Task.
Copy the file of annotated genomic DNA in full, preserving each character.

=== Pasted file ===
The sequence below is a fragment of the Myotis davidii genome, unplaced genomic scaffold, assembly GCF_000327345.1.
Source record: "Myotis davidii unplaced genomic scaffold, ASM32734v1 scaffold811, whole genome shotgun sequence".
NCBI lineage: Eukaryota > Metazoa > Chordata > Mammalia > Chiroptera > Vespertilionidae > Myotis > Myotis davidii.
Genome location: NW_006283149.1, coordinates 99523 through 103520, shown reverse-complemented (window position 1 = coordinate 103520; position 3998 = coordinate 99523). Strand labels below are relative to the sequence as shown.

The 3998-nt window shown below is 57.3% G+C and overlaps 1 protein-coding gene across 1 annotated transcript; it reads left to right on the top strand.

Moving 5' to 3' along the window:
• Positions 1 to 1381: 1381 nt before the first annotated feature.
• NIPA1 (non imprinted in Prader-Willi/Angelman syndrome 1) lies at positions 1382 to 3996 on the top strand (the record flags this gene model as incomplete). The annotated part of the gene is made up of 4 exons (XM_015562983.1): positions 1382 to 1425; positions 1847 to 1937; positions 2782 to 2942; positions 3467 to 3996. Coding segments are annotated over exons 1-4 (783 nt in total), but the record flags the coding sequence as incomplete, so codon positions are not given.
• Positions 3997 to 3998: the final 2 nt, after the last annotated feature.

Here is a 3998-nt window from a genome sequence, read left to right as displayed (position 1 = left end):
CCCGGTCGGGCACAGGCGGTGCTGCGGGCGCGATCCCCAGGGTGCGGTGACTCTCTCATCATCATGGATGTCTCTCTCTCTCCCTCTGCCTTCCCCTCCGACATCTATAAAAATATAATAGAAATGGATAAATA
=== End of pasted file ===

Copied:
The sequence below is a fragment of the Myotis davidii genome, unplaced genomic scaffold, assembly GCF_000327345.1.
Source record: "Myotis davidii unplaced genomic scaffold, ASM32734v1 scaffold811, whole genome shotgun sequence".
NCBI lineage: Eukaryota > Metazoa > Chordata > Mammalia > Chiroptera > Vespertilionidae > Myotis > Myotis davidii.
Genome location: NW_006283149.1, coordinates 99523 through 103520, shown reverse-complemented (window position 1 = coordinate 103520; position 3998 = coordinate 99523). Strand labels below are relative to the sequence as shown.

The 3998-nt window shown below is 57.3% G+C and overlaps 1 protein-coding gene across 1 annotated transcript; it reads left to right on the top strand.

Moving 5' to 3' along the window:
• Positions 1 to 1381: 1381 nt before the first annotated feature.
• NIPA1 (non imprinted in Prader-Willi/Angelman syndrome 1) lies at positions 1382 to 3996 on the top strand (the record flags this gene model as incomplete). The annotated part of the gene is made up of 4 exons (XM_015562983.1): positions 1382 to 1425; positions 1847 to 1937; positions 2782 to 2942; positions 3467 to 3996. Coding segments are annotated over exons 1-4 (783 nt in total), but the record flags the coding sequence as incomplete, so codon positions are not given.
• Positions 3997 to 3998: the final 2 nt, after the last annotated feature.

Here is a 3998-nt window from a genome sequence, read left to right as displayed (position 1 = left end):
CCCGGTCGGGCACAGGCGGTGCTGCGGGCGCGATCCCCAGGGTGCGGTGACTCTCTCATCATCATGGATGTCTCTCTCTCTCCCTCTGCCTTCCCCTCCGACATCTATAAAAATATAATAGAAATGGATAAATA